Moreover, carbon pricing is moving at different rates across different countries in Asia Pacific. This is another hurdle to overcome, however, industry and government can collaborate to map out scenarios and timing for CCS networks in preparation for when they become more commercial on a standalone basis, she added.
Still, the Institute said it has been an exciting year for CCS in several Southeast Asian countries, with commercial facilities announced for the first time.
Petronas has started working on its first CCS project and two potential regional offshore CCS hubs in Malaysia. The proposed hubs have the potential to store CO2 from other countries in Southeast Asia and the broader Asia Pacific region.
Repsol (BME:REP) announced its 2.5 Mtpa project in Sakekamang, South Sumatra, Indonesia. This facility will capture CO2 from Repsol’s natural gas processing plant and permanently store it in nearby oilfields. It is well positioned to be an anchor for a South Sumatran CCS hub, reducing emissions from gas processing, power stations and other emitting sectors, the Institute said in its report.
“The Repsol project demonstrates the trend for large corporations, headquartered in developed countries with net zero commitments, to develop emissions-reducing CCS projects even in the absence of policy support, where CO2 capture costs are very low. A feasibility study for the PAU Central Sulawesi Clean Fuel Ammonia Production with CCUS was initiated by a Japan-Indonesia consortium. They aim to capture CO2 emissions from ammonia production and store it around Central Sulawesi,” noted the report.
“Public and private-sector stakeholders widely agree that the absence of CCS-specific law and regulation is a critical barrier to the deployment of CCS projects in this region. While a draft CCS regulation was introduced in Indonesia in 2019, it has yet to be formally endorsed by the relevant minister and President. A draft Presidential Regulation on Carbon Economic Value (a carbon pricing scheme) is likely to be issued in Indonesia after the pandemic-driven health crisis has stabilised. Once a Presidential Decree is issued, the Ministry of Energy and Mineral Resources may set up specific regulations to address terms related to CCS/CCUS. In Malaysia, development of a CCS-specific regulatory framework has begun, projected for completion in the first half of 2022. The proposed legislation will most likely be based upon the existing oil and gas production regime,” said the Institute.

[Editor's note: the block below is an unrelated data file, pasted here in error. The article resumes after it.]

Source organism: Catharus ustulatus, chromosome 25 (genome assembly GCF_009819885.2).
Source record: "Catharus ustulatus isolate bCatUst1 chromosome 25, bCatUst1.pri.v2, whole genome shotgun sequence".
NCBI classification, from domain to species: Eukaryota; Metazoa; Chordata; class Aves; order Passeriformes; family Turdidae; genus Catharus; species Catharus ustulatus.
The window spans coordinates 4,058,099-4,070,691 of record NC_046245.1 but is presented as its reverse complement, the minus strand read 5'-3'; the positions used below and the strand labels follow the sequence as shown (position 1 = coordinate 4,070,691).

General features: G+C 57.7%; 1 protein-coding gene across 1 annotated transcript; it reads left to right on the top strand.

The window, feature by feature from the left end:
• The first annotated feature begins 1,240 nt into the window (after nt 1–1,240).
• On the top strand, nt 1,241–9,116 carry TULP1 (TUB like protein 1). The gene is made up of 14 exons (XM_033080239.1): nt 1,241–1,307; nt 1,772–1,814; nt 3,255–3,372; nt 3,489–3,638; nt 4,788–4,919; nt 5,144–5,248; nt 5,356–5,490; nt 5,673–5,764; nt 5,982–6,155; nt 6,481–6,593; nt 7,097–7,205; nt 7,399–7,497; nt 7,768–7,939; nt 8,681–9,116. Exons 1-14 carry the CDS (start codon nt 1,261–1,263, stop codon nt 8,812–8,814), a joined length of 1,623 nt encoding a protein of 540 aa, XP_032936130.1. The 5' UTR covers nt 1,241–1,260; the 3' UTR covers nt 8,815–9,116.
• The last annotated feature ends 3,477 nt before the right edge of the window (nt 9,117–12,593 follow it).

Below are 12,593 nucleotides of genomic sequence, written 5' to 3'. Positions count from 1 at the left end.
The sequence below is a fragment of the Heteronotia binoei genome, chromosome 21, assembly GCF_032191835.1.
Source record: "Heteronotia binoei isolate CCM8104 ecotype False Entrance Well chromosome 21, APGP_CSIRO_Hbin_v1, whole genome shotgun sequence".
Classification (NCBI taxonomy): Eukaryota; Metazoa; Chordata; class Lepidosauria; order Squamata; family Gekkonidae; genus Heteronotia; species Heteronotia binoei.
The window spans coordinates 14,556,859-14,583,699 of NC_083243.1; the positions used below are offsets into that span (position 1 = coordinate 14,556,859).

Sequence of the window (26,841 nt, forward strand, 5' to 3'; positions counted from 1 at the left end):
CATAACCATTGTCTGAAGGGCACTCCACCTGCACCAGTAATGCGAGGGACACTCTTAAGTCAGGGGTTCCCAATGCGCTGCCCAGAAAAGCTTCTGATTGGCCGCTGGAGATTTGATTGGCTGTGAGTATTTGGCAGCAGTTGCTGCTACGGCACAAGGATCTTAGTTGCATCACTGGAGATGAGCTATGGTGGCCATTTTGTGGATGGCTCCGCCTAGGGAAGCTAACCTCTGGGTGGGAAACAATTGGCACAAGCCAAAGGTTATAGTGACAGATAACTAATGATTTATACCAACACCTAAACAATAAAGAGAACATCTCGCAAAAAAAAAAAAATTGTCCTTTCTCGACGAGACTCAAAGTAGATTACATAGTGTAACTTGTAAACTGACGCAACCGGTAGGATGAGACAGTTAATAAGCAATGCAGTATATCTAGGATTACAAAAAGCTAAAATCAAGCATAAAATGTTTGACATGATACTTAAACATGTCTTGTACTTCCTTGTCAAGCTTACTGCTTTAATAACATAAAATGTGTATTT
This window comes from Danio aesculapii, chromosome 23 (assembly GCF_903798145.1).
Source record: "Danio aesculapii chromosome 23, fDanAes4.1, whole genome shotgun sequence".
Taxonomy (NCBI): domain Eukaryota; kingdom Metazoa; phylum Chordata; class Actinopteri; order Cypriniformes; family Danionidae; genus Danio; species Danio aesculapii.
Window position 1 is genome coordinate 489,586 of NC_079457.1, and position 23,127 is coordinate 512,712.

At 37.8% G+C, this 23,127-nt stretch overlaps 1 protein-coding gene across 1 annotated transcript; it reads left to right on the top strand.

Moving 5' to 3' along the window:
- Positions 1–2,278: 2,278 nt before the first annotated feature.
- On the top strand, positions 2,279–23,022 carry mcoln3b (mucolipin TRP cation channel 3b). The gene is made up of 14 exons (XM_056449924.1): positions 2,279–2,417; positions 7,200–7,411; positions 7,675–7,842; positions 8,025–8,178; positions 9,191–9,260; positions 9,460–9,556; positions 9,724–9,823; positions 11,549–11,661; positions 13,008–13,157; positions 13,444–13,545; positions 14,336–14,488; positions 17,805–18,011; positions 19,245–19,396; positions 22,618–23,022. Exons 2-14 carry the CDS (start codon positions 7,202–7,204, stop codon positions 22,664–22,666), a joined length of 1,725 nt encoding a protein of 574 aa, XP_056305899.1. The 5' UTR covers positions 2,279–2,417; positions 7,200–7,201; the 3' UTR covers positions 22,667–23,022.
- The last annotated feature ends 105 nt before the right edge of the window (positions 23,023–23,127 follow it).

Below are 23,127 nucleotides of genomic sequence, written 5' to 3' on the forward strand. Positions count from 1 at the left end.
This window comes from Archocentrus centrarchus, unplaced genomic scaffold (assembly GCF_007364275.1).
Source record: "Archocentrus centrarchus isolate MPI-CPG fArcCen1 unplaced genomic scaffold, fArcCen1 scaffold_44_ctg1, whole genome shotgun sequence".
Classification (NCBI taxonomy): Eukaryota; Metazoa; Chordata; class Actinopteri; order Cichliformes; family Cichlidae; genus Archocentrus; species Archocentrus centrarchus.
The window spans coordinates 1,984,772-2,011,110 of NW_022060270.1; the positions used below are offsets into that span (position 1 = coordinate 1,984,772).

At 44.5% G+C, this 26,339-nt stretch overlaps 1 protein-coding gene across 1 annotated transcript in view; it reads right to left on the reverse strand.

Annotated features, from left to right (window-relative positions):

“To help address this critical barrier and promote more widespread understanding of CCS-specific legal and regulatory issues, the Institute is partnering with the Association of Southeast Asian Nations Centre for Energy to establish the Southeast Asia Regulators’ Network,” added the Institute.
Fundamentally, there needs to be demand from end users for CCS to be sustainable, Credit Suisse analyst Saul Kavonic, told the panel discussion. There is a limit to what CCS producers can do, and ultimately, the customers must pay for CCS as they are using the fuels. Therefore, policy settings at the demand level, particularly in Asia Pacific, will be key to driving sustainable CCS projects, he added.